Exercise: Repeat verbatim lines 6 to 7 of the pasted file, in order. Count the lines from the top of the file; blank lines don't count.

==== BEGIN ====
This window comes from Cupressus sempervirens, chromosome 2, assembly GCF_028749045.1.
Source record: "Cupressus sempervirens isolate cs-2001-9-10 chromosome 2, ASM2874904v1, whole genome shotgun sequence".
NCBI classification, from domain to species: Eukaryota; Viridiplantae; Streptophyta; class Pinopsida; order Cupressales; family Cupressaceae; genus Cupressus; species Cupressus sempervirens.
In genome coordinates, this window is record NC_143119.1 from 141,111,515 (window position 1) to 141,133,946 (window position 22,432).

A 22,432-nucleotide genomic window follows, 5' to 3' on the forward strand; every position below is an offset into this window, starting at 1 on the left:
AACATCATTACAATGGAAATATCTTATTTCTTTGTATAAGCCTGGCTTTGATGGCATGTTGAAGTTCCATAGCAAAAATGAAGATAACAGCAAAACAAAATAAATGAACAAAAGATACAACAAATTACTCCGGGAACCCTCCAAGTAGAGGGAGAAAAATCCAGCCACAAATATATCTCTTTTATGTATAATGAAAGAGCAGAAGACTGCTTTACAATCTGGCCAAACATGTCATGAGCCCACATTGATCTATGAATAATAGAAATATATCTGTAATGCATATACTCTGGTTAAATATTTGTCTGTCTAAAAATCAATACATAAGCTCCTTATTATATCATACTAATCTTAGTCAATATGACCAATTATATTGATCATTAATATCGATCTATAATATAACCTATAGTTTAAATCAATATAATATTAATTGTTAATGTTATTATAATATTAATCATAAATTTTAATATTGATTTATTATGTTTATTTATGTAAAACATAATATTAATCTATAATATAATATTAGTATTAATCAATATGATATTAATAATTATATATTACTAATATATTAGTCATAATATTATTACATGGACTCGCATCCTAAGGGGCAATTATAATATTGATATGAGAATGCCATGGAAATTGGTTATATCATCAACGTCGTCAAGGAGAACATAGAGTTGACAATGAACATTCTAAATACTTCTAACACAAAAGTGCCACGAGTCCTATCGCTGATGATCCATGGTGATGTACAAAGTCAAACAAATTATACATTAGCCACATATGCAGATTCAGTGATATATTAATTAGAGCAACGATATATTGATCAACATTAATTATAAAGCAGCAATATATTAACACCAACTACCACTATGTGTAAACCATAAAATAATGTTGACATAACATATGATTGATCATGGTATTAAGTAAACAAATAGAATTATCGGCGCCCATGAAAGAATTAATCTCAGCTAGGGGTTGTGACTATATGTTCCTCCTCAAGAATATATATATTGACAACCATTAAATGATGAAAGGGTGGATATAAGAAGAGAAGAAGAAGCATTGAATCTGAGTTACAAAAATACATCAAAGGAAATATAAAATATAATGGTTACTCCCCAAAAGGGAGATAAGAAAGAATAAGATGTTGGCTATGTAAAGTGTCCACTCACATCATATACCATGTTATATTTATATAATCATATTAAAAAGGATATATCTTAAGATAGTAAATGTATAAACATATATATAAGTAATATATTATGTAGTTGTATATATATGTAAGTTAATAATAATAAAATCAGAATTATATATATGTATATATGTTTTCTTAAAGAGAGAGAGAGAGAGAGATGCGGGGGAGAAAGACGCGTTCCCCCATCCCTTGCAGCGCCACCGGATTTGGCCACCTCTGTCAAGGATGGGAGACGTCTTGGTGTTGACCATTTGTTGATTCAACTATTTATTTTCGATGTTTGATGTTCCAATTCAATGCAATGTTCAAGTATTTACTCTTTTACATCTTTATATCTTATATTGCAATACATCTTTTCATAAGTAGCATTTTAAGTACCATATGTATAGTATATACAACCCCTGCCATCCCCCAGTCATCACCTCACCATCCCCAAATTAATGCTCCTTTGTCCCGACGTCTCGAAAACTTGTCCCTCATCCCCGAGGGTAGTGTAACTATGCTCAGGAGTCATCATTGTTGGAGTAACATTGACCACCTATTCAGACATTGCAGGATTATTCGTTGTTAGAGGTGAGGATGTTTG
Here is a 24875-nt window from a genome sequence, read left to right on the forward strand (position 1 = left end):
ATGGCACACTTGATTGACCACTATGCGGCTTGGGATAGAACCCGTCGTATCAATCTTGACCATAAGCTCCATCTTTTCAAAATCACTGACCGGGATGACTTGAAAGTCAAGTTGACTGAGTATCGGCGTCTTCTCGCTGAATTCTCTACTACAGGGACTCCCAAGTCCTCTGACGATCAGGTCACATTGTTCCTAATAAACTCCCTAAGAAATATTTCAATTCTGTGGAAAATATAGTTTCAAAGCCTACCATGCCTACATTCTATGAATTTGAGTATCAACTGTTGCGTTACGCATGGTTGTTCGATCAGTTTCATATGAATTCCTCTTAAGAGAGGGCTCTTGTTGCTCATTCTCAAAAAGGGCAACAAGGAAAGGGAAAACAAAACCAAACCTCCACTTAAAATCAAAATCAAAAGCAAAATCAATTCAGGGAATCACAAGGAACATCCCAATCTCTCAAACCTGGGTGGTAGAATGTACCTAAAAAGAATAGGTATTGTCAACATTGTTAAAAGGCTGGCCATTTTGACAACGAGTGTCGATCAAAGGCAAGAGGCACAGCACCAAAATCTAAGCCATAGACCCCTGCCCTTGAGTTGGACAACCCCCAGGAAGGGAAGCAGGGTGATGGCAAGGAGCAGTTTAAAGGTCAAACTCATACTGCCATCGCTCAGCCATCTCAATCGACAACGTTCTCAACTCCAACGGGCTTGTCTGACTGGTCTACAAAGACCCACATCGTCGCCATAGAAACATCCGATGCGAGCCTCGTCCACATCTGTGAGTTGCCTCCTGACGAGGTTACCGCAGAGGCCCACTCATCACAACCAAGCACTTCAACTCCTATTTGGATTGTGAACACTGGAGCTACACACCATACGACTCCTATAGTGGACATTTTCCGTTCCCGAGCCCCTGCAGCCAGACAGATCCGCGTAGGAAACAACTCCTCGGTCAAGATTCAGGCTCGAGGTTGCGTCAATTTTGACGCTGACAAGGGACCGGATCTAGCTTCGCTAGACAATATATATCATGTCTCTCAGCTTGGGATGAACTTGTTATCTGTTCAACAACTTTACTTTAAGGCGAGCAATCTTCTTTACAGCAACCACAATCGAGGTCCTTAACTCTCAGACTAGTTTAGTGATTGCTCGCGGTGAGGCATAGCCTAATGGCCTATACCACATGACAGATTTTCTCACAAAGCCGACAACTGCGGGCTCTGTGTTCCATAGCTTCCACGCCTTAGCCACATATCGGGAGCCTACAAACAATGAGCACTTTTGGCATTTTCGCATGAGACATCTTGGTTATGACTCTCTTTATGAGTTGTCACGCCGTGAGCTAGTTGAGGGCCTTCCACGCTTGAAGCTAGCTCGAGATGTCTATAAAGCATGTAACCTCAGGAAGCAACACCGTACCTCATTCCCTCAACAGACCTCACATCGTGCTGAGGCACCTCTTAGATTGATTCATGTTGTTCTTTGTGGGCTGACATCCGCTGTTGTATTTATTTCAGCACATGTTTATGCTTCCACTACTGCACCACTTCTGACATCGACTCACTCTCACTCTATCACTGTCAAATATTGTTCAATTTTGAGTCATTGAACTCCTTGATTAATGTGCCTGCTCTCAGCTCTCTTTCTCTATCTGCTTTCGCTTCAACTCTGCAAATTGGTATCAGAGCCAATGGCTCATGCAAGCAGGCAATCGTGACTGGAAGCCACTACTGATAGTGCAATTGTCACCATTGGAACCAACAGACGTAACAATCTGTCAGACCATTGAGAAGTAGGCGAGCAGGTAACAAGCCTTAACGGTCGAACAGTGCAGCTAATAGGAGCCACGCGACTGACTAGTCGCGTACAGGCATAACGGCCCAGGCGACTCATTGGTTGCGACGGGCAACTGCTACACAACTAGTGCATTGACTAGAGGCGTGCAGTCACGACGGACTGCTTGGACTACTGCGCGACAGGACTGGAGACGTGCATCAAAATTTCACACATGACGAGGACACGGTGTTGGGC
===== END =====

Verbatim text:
AACATCATTACAATGGAAATATCTTATTTCTTTGTATAAGCCTGGCTTTGATGGCATGTTGAAGTTCCATAGCAAAAATGAAGATAACAGCAAAACAAAATAAATGAACAAAAGATACAACAAATTACTCCGGGAACCCTCCAAGTAGAGGGAGAAAAATCCAGCCACAAATATATCTCTTTTATGTATAATGAAAGAGCAGAAGACTGCTTTACAATCTGGCCAAACATGTCATGAGCCCACATTGATCTATGAATAATAGAAATATATCTGTAATGCATATACTCTGGTTAAATATTTGTCTGTCTAAAAATCAATACATAAGCTCCTTATTATATCATACTAATCTTAGTCAATATGACCAATTATATTGATCATTAATATCGATCTATAATATAACCTATAGTTTAAATCAATATAATATTAATTGTTAATGTTATTATAATATTAATCATAAATTTTAATATTGATTTATTATGTTTATTTATGTAAAACATAATATTAATCTATAATATAATATTAGTATTAATCAATATGATATTAATAATTATATATTACTAATATATTAGTCATAATATTATTACATGGACTCGCATCCTAAGGGGCAATTATAATATTGATATGAGAATGCCATGGAAATTGGTTATATCATCAACGTCGTCAAGGAGAACATAGAGTTGACAATGAACATTCTAAATACTTCTAACACAAAAGTGCCACGAGTCCTATCGCTGATGATCCATGGTGATGTACAAAGTCAAACAAATTATACATTAGCCACATATGCAGATTCAGTGATATATTAATTAGAGCAACGATATATTGATCAACATTAATTATAAAGCAGCAATATATTAACACCAACTACCACTATGTGTAAACCATAAAATAATGTTGACATAACATATGATTGATCATGGTATTAAGTAAACAAATAGAATTATCGGCGCCCATGAAAGAATTAATCTCAGCTAGGGGTTGTGACTATATGTTCCTCCTCAAGAATATATATATTGACAACCATTAAATGATGAAAGGGTGGATATAAGAAGAGAAGAAGAAGCATTGAATCTGAGTTACAAAAATACATCAAAGGAAATATAAAATATAATGGTTACTCCCCAAAAGGGAGATAAGAAAGAATAAGATGTTGGCTATGTAAAGTGTCCACTCACATCATATACCATGTTATATTTATATAATCATATTAAAAAGGATATATCTTAAGATAGTAAATGTATAAACATATATATAAGTAATATATTATGTAGTTGTATATATATGTAAGTTAATAATAATAAAATCAGAATTATATATATGTATATATGTTTTCTTAAAGAGAGAGAGAGAGAGAGATGCGGGGGAGAAAGACGCGTTCCCCCATCCCTTGCAGCGCCACCGGATTTGGCCACCTCTGTCAAGGATGGGAGACGTCTTGGTGTTGACCATTTGTTGATTCAACTATTTATTTTCGATGTTTGATGTTCCAATTCAATGCAATGTTCAAGTATTTACTCTTTTACATCTTTATATCTTATATTGCAATACATCTTTTCATAAGTAGCATTTTAAGTACCATATGTATAGTATATACAACCCCTGCCATCCCCCAGTCATCACCTCACCATCCCCAAATTAATGCTCCTTTGTCCCGACGTCTCGAAAACTTGTCCCTCATCCCCGAGGGTAGTGTAACTATGCTCAGGAGTCATCATTGTTGGAGTAACATTGACCACCTATTCAGACATTGCAGGATTATTCGTTGTTAGAGGTGAGGATGTTTG
Here is a 24875-nt window from a genome sequence, read left to right on the forward strand (position 1 = left end):